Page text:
‘Wakey Leaks’: Could it happen here?

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This stranger-than-fiction Wake Forest University football story – “Wakey Leaks” as it is called – has astonished the college football world, including our part of it here in Mississippi.

For the uninformed: Wake Forest radio analyst Tommy Elrod has been fired after revelations he provided inside information to Wake Forest opponents to help the foes prepare for the Demon Deacons. Elrod, who formerly played and coached at Wake Forest, began working as a radio analyst in 2014 after he was not retained on the coaching staff of current Wake coach Dave Clawson.

Rick Cleveland

Melanie Thortis

Rick Cleveland

The story hits home in Mississippi where former Ole Miss star defensive back Harry Harrison, former Mississippi State quarterback Matt Wyatt and former Southern Miss quarterback Lee Roberts handle the radio analyst duties at their respective universities.

An aside: When someone asked me, I laughed out loud at the very possibility that Wyatt, Harrison or Roberts would betray their alma maters in such a manner. All are intensely loyal.

That said, don’t you imagine the folks at Wake Forest felt similarly about Elrod, who not only played for the Deacons, but also served as a grad assistant there before joining the full-time staff?

As Wyatt put it: “For someone who has played the game and who has coached the game at his alma mater to have done this … For someone who as been a part of it and knows all the hard work, blood, sweat and tears that go into it, for someone who knows the knees that have been torn up and the concussions that have been endured, bones that have been broken, for someone that knows all that and still betrayed his own school, it’s just unfathomable to me. I cannot even imagine it. There has to be a complete absence of conscience at work there.”

Harrison agreed. “It just boils down to loyalty and integrity,” he said. “It’s a sad state of affairs, hard to imagine really.”

Roberts: “It’s crazy to even think about. We’re family here at USM. Our coaches treat us like family. We sit down and meet with both coordinators the week of the game. We know the plan, but there’s just no way. Could I help an opponent? Yes. Would I? Of course not.”

Depending on an analyst’s access to practices and coaches, there are many ways the announcer can help an upcoming foe.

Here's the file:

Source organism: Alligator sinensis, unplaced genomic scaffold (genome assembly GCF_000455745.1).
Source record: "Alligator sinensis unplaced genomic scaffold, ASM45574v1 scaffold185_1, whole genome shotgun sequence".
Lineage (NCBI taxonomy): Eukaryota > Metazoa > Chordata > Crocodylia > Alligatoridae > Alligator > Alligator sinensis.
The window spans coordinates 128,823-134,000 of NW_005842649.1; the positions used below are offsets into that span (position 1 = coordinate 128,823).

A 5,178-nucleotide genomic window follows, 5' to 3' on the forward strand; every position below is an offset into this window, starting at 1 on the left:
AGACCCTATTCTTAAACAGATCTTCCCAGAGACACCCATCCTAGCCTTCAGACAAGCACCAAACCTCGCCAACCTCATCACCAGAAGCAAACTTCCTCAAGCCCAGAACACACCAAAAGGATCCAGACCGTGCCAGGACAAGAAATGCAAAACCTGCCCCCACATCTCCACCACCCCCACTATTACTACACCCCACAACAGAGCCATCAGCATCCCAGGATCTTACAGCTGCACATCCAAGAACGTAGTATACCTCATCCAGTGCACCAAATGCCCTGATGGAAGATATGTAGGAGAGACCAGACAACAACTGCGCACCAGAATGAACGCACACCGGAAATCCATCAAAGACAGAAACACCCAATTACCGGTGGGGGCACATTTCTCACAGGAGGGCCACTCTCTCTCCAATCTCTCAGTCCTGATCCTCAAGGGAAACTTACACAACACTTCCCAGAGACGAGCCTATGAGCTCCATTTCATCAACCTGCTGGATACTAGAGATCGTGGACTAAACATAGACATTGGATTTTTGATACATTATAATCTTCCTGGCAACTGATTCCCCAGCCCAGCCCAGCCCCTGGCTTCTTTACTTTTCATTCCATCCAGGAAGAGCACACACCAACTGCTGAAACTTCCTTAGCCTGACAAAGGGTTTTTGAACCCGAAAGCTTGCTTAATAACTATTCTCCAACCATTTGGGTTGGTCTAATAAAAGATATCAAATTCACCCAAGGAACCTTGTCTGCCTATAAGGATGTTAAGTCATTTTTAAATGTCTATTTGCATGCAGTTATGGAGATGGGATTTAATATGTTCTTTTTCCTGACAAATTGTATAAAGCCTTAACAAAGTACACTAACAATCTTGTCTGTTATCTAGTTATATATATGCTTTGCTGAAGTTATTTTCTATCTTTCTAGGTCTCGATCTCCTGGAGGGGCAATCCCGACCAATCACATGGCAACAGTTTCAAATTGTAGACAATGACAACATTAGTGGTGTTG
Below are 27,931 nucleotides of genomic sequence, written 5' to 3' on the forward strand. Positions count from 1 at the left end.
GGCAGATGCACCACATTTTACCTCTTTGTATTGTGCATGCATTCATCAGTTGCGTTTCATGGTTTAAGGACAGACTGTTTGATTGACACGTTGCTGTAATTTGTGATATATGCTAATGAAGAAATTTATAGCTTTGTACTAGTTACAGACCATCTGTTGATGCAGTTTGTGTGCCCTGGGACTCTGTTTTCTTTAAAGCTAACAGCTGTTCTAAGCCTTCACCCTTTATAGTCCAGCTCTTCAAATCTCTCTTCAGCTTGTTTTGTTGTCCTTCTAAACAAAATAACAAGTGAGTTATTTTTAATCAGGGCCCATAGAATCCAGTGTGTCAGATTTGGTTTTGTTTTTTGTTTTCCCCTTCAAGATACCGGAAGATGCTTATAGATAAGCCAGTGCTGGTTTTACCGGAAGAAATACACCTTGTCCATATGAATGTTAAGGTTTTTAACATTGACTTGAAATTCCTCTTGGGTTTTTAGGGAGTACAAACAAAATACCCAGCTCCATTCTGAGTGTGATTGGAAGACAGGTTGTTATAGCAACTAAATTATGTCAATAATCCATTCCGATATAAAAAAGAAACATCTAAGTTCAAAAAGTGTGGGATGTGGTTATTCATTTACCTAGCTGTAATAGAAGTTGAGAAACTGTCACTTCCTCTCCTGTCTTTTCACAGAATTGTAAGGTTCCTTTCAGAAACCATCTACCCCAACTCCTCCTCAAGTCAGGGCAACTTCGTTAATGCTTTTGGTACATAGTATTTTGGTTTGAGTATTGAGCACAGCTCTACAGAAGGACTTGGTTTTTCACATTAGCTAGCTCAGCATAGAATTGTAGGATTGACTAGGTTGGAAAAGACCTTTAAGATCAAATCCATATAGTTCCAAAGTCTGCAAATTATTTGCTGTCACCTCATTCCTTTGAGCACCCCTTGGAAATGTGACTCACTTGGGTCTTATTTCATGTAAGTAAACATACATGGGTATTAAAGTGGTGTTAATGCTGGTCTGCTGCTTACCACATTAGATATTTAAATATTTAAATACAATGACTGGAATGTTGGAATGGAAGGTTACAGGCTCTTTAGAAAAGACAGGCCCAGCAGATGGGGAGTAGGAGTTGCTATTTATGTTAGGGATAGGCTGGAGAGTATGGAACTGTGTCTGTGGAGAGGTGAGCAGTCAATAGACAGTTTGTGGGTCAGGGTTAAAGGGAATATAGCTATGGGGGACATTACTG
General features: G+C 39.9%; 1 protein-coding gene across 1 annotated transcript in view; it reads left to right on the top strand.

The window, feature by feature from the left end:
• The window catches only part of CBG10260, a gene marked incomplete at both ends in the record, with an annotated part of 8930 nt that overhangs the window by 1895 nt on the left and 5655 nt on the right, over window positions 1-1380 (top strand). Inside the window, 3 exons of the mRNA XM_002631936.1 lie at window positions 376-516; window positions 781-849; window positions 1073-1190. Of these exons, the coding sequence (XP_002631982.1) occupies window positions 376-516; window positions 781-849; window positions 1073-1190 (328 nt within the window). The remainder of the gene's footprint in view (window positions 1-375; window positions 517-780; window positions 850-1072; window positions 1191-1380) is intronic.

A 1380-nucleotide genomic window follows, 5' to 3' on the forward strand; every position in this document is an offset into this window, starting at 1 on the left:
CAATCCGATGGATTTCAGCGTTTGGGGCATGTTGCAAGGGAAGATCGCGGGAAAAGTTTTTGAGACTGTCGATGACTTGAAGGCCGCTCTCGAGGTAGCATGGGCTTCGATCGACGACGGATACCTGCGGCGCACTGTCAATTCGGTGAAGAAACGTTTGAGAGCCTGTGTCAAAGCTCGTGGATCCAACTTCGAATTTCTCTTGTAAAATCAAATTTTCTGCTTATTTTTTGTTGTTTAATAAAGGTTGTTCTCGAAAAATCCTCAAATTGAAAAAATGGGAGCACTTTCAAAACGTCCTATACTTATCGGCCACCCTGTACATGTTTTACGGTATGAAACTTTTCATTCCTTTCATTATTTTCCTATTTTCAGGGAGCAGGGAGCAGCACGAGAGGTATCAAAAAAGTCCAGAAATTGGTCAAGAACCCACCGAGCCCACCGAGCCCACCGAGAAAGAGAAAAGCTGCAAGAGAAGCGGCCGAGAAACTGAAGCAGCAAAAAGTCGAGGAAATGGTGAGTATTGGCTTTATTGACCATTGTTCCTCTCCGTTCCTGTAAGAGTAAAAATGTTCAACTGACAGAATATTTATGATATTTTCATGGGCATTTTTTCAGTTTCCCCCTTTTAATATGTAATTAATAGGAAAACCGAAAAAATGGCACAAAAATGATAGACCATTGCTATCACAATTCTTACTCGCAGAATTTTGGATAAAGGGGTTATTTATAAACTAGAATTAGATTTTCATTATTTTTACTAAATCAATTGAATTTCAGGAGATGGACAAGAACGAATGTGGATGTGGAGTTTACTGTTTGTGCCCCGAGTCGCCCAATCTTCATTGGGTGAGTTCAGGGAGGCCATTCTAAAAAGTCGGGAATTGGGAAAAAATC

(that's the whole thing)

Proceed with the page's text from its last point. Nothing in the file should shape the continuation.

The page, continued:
Wyatt: “For one, you can’t underestimate how important it could be to deliver personnel information to an opponent. For instance, if I talked to Dan (Mullen) or an assistant on Monday and they tell me we are going to have a key starter out on offense or defense, and then that gets into the hands of an opponents with four days to plan for it, that’s an incredible asset for the opponent. There’s a reason why coaches try to keep injuries like that secret.”

No doubt. If a particularly skilled Bulldog cornerback was either injured or suspended for a game, and the opponent learned on Monday, surely it would alter the game plan. Same would be true with a key offensive tackle or wide receiver.

“That kind of knowledge is like gold,” Wyatt said.

And here’s another scenario. Let’s say Hugh Freeze puts in a Hugh Freeze special, a trick play the week of a big game against LSU: a double pass where the quarterback throws to a wide receiver behind the line of scrimmage, who in turn throws to another receiver down field. You’ve seen it, Rebel fans.

Harrison watches it work over and over in practice and mentions it to a friend on the LSU coaching staff.

Think that wouldn’t help LSU?

“Of course it would,” Harrison said. “But it would never happen. My loyalty is very, very deep to Ole Miss.”

Wyatt brings up another point, one that I don’t feel like is being talked about enough. It takes two to play this game. Elrod’s information wouldn’t have done anyone any good, unless someone accepted it. Louisville, we know for certain, did.

That’s what made Louisville athletic director Tom Jurich’s statement so laughable. Did you see it?

“Among the communication were a few plays that were sent and then shared with our defensive staff,” Jurich said in the statement. “None of the special plays were run during the course of the game. Our defense regularly prepares for similar formations every week in their normal game plan.

“Any other information that may have been discussed was nothing that our staff had not already seen while studying Wake Forest in their preparations for the game and the material was not given any further attention. I’m disappointed that this issue has brought undue attention to our football staff as we prepare for our upcoming bowl game.”

Louisville, the victim? Come on …

That’s the only thing remotely funny about all this.